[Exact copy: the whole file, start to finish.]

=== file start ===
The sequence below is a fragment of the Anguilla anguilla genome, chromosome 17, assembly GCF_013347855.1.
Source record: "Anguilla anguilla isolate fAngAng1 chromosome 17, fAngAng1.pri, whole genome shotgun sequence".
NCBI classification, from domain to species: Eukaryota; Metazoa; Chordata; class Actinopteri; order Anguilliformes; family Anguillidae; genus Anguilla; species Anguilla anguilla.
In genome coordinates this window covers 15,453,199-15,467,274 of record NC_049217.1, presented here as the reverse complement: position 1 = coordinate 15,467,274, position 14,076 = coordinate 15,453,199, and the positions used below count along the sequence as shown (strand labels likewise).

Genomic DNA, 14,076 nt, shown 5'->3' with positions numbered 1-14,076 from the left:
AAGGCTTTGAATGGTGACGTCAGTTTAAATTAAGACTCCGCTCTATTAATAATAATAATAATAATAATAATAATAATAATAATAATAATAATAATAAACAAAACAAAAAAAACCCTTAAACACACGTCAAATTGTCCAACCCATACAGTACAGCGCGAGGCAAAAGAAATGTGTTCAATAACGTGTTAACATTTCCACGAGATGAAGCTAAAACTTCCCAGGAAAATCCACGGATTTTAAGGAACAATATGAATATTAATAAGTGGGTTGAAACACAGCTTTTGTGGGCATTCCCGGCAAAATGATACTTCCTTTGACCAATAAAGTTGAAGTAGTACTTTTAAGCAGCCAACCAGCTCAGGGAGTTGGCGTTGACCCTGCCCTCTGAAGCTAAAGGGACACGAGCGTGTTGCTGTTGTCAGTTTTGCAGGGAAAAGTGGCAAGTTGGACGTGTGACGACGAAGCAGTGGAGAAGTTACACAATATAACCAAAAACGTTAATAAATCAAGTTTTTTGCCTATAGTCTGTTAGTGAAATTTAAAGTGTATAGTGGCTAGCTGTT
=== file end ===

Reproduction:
The sequence below is a fragment of the Anguilla anguilla genome, chromosome 17, assembly GCF_013347855.1.
Source record: "Anguilla anguilla isolate fAngAng1 chromosome 17, fAngAng1.pri, whole genome shotgun sequence".
NCBI classification, from domain to species: Eukaryota; Metazoa; Chordata; class Actinopteri; order Anguilliformes; family Anguillidae; genus Anguilla; species Anguilla anguilla.
In genome coordinates this window covers 15,453,199-15,467,274 of record NC_049217.1, presented here as the reverse complement: position 1 = coordinate 15,467,274, position 14,076 = coordinate 15,453,199, and the positions used below count along the sequence as shown (strand labels likewise).

Genomic DNA, 14,076 nt, shown 5'->3' with positions numbered 1-14,076 from the left:
AAGGCTTTGAATGGTGACGTCAGTTTAAATTAAGACTCCGCTCTATTAATAATAATAATAATAATAATAATAATAATAATAATAATAATAATAATAAACAAAACAAAAAAAACCCTTAAACACACGTCAAATTGTCCAACCCATACAGTACAGCGCGAGGCAAAAGAAATGTGTTCAATAACGTGTTAACATTTCCACGAGATGAAGCTAAAACTTCCCAGGAAAATCCACGGATTTTAAGGAACAATATGAATATTAATAAGTGGGTTGAAACACAGCTTTTGTGGGCATTCCCGGCAAAATGATACTTCCTTTGACCAATAAAGTTGAAGTAGTACTTTTAAGCAGCCAACCAGCTCAGGGAGTTGGCGTTGACCCTGCCCTCTGAAGCTAAAGGGACACGAGCGTGTTGCTGTTGTCAGTTTTGCAGGGAAAAGTGGCAAGTTGGACGTGTGACGACGAAGCAGTGGAGAAGTTACACAATATAACCAAAAACGTTAATAAATCAAGTTTTTTGCCTATAGTCTGTTAGTGAAATTTAAAGTGTATAGTGGCTAGCTGTT